DENVER (CBS4) - The photogenic tornado that struck Weld County Monday evening could be seen for miles in virtually every direction. That allowed for many thousands of people to get a great view.
The thunderstorm that spawned the EF-1 tornado with estimated wind speeds of 99 mph moved slowly north for about 35 minutes. During that time, the tornado tracked 7.5 miles from near Firestone to near Platteville which is a relatively long distance for a Colorado tornado.
It was also a very isolated thunderstorm with no other surrounding storms to block the view.
The result was a clear view of the "landspout" tornado from the northern sections of the Denver metro area to the south to Fort Collins and Greeley to the north.
Even tourists visiting Colorado's high country could see the tornado. A visitor from California tweeting a photo from at least 20 miles away in the foothills of Boulder County.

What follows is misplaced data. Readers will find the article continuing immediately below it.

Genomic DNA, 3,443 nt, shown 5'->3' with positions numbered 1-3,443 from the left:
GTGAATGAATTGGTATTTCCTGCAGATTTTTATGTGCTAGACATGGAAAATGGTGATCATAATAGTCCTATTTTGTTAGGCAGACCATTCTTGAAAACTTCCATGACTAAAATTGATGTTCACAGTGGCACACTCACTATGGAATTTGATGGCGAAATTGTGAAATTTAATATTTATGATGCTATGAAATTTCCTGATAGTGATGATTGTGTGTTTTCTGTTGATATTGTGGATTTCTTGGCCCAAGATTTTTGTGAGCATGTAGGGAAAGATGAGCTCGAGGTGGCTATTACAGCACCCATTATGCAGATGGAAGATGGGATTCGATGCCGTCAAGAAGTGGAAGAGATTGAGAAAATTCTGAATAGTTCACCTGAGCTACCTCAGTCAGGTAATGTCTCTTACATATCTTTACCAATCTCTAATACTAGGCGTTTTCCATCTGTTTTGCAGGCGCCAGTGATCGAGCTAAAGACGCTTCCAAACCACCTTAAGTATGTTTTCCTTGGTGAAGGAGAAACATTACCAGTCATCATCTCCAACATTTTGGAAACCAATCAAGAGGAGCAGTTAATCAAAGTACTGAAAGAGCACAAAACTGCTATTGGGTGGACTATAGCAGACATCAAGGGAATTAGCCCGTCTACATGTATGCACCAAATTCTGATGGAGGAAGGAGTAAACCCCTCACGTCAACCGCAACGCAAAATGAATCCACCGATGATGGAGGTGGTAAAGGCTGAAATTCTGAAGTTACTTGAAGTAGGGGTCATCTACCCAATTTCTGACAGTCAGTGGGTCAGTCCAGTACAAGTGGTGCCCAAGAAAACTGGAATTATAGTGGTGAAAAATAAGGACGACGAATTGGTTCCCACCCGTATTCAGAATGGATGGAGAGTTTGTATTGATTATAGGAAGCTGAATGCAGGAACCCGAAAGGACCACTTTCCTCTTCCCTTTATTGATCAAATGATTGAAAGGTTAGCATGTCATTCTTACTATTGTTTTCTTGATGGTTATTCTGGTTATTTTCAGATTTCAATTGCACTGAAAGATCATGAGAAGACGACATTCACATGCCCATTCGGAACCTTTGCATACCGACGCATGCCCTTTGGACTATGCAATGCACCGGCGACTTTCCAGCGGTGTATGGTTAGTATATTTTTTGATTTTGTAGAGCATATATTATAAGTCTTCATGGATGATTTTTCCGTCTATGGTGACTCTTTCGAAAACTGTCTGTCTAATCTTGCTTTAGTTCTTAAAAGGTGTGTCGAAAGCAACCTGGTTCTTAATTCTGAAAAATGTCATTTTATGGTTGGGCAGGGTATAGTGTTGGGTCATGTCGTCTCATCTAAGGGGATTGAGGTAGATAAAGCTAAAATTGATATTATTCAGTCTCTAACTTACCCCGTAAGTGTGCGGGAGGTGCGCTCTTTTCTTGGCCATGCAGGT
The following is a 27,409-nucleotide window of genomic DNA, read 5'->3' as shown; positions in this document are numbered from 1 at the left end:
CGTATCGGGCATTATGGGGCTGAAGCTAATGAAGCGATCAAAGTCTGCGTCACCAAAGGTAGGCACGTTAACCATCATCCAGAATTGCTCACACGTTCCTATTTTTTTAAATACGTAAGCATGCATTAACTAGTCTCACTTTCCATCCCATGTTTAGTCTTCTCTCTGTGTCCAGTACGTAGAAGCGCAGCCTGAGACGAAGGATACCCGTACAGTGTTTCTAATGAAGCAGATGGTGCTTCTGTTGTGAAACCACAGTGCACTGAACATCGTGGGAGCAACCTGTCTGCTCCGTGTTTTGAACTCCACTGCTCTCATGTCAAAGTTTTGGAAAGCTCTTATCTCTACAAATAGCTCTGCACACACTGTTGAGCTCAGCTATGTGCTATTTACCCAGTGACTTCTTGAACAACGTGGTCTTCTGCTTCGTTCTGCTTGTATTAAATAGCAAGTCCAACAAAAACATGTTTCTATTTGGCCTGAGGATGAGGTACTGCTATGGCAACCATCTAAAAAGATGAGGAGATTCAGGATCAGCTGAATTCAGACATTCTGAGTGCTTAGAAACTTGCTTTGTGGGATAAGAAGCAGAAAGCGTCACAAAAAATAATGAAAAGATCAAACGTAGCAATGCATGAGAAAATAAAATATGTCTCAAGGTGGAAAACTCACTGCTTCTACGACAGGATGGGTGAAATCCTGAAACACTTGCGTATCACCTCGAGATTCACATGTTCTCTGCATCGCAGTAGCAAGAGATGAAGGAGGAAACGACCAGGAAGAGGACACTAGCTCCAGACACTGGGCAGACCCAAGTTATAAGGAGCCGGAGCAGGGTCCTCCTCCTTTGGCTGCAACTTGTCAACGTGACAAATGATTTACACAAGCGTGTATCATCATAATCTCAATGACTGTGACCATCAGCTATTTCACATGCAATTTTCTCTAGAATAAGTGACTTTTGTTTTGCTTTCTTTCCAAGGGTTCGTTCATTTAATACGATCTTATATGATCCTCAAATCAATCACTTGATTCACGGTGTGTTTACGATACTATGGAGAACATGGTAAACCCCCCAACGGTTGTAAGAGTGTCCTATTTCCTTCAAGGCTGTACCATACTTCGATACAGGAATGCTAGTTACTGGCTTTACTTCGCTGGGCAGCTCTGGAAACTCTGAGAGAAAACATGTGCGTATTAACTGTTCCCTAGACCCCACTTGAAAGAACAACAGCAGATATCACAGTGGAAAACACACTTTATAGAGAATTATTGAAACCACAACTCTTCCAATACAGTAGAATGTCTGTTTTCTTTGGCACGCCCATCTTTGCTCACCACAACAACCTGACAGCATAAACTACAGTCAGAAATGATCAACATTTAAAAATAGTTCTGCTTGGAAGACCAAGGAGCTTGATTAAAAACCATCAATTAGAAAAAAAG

Fortunately, the tornado never became strong enough to cause significant widespread damage or cause any injuries. Some indiscriminate damage was still reported in many areas across southern Weld County which has experienced more tornadoes than another other single county in the country.
The threat for a tornado was very small on Monday but enough wind was able to perfectly converge along a boundary in Weld County to cause the tornado. The same atmospheric setup could happen many times without a tornado so it was an unlikely occurrence.
PHOTO GALLERY: Tornado Touches Down In Weld County
The chance for another tornado on Tuesday is even smaller than Monday so it's even more unlikely to happen. That said, the northeast region of the state has been highlighted by the National Weather Service to have a "marginal" threat for severe weather including thunderstorms capable of producing damaging hail and/or wind after 4 p.m. No part of the Denver metro area has been highlighted for severe weather on Tuesday.
The much bigger weather story than thunderstorms for most of Colorado through Thursday will be more intense heat.
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